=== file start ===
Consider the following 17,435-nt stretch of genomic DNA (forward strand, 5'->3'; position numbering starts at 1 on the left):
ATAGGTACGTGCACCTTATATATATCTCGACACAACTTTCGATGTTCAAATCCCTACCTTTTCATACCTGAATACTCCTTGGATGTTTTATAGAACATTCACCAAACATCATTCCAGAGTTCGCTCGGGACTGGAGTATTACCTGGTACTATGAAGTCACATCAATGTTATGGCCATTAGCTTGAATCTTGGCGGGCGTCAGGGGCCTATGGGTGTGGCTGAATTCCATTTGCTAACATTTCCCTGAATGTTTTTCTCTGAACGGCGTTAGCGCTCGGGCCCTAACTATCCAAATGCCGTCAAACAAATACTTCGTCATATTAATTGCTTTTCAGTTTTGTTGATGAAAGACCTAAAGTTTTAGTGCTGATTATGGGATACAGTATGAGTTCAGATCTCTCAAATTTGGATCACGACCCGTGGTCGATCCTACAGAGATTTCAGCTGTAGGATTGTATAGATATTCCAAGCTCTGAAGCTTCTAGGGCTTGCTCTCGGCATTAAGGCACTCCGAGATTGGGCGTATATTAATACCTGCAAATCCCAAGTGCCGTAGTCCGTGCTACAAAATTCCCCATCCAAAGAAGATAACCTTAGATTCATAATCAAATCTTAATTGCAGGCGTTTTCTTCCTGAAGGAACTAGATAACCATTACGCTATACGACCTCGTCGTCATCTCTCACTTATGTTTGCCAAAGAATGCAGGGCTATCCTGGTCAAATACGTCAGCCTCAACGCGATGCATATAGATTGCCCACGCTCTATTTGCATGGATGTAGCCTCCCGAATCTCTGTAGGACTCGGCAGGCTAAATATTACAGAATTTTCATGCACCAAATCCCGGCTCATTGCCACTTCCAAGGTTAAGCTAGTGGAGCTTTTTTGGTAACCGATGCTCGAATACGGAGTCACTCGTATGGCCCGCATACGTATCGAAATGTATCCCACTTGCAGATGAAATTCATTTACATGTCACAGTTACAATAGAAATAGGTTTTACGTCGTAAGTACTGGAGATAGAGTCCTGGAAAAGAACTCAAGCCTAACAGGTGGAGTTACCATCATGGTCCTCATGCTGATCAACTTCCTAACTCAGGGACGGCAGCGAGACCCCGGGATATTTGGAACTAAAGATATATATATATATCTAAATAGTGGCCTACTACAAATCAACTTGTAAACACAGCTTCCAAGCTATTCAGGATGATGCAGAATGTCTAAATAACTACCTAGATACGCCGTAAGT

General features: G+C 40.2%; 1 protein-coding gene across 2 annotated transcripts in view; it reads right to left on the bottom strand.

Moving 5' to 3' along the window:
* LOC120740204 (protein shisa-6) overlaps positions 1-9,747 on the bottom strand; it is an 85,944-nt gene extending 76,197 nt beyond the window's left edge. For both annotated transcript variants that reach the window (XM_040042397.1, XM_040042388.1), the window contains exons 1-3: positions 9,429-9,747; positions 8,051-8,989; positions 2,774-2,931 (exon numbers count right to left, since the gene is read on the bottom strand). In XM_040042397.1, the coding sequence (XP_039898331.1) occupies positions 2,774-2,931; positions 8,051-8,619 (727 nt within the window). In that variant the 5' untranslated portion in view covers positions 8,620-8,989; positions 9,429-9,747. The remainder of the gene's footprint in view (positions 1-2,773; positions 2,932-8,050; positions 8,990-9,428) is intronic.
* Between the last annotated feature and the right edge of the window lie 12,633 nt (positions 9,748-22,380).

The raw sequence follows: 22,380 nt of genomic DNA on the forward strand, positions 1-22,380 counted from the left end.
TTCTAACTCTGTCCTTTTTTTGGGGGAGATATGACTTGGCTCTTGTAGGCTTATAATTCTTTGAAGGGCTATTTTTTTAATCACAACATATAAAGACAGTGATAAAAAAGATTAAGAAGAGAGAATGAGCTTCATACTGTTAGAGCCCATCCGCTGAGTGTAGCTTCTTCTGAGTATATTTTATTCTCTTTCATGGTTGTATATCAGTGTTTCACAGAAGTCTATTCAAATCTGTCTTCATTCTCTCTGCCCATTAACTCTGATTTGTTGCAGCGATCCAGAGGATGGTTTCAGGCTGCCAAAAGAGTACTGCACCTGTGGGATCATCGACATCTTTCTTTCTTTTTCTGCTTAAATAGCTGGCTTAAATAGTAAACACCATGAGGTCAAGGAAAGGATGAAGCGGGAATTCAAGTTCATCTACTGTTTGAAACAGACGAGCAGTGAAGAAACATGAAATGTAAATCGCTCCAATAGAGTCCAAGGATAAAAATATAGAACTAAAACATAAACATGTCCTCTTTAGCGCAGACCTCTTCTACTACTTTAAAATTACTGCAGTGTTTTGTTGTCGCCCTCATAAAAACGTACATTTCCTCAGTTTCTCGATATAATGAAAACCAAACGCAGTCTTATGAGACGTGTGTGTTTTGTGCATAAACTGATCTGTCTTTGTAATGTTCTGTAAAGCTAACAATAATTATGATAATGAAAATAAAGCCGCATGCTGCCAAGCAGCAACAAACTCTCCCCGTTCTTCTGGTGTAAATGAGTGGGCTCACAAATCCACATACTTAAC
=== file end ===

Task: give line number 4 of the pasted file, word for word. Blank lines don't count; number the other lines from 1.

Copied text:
Moving 5' to 3' along the window: